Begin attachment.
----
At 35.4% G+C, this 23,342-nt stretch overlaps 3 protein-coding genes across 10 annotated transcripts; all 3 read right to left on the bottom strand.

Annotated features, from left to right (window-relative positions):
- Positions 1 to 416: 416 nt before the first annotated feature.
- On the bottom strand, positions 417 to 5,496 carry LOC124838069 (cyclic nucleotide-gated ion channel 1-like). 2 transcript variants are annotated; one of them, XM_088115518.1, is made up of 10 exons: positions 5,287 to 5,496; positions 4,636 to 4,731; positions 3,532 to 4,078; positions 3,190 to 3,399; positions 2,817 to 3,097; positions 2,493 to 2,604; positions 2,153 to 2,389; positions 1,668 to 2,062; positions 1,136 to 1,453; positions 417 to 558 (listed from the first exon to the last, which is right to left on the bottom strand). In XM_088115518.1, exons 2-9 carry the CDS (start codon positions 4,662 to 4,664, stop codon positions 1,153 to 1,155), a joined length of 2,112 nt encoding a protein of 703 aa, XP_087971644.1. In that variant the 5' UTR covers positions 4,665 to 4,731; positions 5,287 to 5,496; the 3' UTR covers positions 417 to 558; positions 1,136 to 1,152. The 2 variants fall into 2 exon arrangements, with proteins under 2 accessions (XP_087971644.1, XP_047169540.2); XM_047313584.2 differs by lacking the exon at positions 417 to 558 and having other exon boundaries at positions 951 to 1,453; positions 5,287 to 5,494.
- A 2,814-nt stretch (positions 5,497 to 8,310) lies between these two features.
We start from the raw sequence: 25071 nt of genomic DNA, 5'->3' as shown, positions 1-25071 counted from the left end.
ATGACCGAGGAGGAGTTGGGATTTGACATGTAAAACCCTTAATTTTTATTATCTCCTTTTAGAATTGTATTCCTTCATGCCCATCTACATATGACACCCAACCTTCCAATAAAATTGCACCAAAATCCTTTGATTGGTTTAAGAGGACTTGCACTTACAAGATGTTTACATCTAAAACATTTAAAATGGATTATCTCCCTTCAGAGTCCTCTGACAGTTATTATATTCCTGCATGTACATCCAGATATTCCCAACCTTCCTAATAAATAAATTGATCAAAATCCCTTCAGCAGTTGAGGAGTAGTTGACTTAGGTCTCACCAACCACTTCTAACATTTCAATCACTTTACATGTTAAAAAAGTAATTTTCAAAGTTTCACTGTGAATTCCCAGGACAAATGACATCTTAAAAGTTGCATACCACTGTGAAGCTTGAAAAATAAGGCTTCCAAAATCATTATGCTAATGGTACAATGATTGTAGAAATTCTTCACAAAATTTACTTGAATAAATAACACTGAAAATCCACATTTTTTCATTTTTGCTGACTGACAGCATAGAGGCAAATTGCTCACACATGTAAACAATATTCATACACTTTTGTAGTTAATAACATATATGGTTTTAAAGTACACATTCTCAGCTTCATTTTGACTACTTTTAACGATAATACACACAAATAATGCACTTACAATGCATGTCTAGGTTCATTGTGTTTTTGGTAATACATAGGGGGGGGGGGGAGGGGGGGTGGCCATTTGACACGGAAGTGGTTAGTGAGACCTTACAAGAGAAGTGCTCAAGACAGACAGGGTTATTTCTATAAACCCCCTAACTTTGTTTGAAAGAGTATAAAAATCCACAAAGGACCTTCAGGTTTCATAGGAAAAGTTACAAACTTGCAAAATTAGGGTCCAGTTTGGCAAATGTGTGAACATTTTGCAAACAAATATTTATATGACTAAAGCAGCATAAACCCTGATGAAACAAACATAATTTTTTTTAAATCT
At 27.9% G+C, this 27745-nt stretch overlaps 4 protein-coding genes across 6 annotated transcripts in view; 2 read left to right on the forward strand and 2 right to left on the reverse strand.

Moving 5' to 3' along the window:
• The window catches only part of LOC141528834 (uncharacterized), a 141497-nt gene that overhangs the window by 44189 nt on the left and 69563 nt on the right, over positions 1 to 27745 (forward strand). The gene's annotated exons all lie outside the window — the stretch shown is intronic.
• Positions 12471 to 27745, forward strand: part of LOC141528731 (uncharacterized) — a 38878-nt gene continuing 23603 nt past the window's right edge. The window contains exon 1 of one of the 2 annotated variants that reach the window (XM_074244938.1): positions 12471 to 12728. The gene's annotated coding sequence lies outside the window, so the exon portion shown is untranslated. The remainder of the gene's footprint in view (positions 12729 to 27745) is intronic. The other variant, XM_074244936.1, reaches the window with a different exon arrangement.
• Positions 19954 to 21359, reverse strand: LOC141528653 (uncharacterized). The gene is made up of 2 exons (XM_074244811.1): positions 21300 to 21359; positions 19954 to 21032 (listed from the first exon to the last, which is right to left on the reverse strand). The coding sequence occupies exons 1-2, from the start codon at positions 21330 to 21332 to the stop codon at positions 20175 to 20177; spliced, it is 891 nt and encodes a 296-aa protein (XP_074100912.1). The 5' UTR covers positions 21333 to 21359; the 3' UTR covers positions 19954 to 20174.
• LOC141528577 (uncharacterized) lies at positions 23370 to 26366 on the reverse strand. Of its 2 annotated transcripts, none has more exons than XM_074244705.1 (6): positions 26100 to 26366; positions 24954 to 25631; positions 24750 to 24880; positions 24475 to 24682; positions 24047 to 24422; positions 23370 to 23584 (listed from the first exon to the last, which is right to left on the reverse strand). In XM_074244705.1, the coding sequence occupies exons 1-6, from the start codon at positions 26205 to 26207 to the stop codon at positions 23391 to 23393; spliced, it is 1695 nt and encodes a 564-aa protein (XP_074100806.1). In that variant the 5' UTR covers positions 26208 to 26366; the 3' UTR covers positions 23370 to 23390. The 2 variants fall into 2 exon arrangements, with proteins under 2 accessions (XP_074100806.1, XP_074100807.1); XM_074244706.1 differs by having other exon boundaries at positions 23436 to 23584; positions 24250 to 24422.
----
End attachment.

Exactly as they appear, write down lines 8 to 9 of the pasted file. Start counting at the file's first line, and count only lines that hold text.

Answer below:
At 27.9% G+C, this 27745-nt stretch overlaps 4 protein-coding genes across 6 annotated transcripts in view; 2 read left to right on the forward strand and 2 right to left on the reverse strand.

Moving 5' to 3' along the window: